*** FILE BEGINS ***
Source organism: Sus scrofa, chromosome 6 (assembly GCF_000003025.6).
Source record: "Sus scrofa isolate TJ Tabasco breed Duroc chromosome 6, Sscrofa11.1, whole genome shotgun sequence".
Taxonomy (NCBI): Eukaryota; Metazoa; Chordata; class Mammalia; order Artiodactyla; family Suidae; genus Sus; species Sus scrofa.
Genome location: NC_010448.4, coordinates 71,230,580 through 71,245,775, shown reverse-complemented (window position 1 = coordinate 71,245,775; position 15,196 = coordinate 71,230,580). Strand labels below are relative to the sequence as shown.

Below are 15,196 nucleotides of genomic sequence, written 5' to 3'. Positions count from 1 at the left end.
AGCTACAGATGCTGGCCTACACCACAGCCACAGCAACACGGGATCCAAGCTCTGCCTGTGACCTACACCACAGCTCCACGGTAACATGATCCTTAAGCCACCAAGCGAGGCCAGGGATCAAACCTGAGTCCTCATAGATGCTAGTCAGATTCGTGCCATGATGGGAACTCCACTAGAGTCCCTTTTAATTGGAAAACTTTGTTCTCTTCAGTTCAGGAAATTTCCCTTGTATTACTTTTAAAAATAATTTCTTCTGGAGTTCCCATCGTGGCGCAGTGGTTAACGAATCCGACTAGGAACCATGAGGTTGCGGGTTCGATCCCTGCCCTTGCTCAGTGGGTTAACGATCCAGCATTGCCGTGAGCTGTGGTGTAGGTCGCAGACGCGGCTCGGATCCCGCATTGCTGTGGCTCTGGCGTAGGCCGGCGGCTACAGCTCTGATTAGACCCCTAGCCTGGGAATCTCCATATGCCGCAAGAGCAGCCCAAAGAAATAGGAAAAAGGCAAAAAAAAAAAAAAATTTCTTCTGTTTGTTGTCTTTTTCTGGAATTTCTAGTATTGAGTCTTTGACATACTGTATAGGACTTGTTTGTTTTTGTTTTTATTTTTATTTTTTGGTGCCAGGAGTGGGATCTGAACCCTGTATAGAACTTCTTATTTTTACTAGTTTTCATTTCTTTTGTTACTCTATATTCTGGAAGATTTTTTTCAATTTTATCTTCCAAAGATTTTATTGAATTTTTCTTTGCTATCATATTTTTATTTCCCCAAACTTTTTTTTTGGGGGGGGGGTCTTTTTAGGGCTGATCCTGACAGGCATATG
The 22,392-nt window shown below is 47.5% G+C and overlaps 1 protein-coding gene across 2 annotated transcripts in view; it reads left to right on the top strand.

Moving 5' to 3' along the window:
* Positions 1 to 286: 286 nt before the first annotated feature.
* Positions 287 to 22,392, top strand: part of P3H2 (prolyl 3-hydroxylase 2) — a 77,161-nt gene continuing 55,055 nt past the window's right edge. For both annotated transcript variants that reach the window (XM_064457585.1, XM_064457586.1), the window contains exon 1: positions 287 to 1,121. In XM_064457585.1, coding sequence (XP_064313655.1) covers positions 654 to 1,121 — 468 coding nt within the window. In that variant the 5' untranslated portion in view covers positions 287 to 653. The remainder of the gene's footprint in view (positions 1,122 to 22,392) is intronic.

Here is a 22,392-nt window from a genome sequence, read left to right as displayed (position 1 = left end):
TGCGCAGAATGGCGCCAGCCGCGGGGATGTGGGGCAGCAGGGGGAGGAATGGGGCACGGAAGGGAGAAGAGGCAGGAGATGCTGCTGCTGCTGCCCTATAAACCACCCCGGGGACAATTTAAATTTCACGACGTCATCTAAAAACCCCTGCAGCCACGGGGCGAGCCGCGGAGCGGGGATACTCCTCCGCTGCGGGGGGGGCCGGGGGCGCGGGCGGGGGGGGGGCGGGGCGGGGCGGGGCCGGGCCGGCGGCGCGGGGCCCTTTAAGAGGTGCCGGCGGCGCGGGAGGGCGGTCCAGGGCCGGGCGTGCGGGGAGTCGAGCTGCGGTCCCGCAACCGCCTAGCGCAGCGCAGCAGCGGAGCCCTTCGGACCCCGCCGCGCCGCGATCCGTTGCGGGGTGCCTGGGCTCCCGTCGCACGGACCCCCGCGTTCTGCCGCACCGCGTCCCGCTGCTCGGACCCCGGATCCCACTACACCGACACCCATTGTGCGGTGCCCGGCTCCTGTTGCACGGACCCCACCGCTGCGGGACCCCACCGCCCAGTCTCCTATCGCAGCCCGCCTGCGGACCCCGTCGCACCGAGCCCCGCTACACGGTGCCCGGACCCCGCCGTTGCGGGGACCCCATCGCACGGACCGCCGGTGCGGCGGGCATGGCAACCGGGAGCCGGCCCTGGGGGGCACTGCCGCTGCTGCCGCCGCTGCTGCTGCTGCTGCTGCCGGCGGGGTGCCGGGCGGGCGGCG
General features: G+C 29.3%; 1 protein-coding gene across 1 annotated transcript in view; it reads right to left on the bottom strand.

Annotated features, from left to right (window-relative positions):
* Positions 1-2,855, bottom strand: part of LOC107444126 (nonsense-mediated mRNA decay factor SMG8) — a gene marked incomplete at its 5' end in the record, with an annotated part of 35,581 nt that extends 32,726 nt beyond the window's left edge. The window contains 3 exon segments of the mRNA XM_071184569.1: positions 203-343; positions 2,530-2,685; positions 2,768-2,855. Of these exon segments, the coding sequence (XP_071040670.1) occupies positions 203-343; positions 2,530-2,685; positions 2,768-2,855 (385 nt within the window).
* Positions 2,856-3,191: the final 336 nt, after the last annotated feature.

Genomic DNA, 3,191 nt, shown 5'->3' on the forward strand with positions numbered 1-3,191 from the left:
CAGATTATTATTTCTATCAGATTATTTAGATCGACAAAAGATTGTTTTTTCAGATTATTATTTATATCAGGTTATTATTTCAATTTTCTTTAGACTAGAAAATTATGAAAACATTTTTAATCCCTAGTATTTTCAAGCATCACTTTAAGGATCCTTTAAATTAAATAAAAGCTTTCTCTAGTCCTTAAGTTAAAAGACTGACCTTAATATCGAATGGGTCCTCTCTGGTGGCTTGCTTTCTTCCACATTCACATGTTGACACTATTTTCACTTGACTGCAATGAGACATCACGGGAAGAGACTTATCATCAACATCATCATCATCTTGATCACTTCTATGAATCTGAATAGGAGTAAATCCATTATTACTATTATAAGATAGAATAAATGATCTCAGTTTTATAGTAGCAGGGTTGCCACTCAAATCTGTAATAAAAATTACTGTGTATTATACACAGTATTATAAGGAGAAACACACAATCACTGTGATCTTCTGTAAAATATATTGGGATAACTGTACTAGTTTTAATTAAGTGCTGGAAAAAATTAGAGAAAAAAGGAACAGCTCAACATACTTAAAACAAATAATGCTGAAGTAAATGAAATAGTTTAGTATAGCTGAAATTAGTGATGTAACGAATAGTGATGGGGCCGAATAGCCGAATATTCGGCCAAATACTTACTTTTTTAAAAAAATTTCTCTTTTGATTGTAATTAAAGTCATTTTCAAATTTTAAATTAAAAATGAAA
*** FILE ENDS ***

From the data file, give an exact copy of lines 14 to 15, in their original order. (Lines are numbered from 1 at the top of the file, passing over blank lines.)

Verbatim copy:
Annotated features, from left to right (window-relative positions):
* Positions 1-2,855, bottom strand: part of LOC107444126 (nonsense-mediated mRNA decay factor SMG8) — a gene marked incomplete at its 5' end in the record, with an annotated part of 35,581 nt that extends 32,726 nt beyond the window's left edge. The window contains 3 exon segments of the mRNA XM_071184569.1: positions 203-343; positions 2,530-2,685; positions 2,768-2,855. Of these exon segments, the coding sequence (XP_071040670.1) occupies positions 203-343; positions 2,530-2,685; positions 2,768-2,855 (385 nt within the window).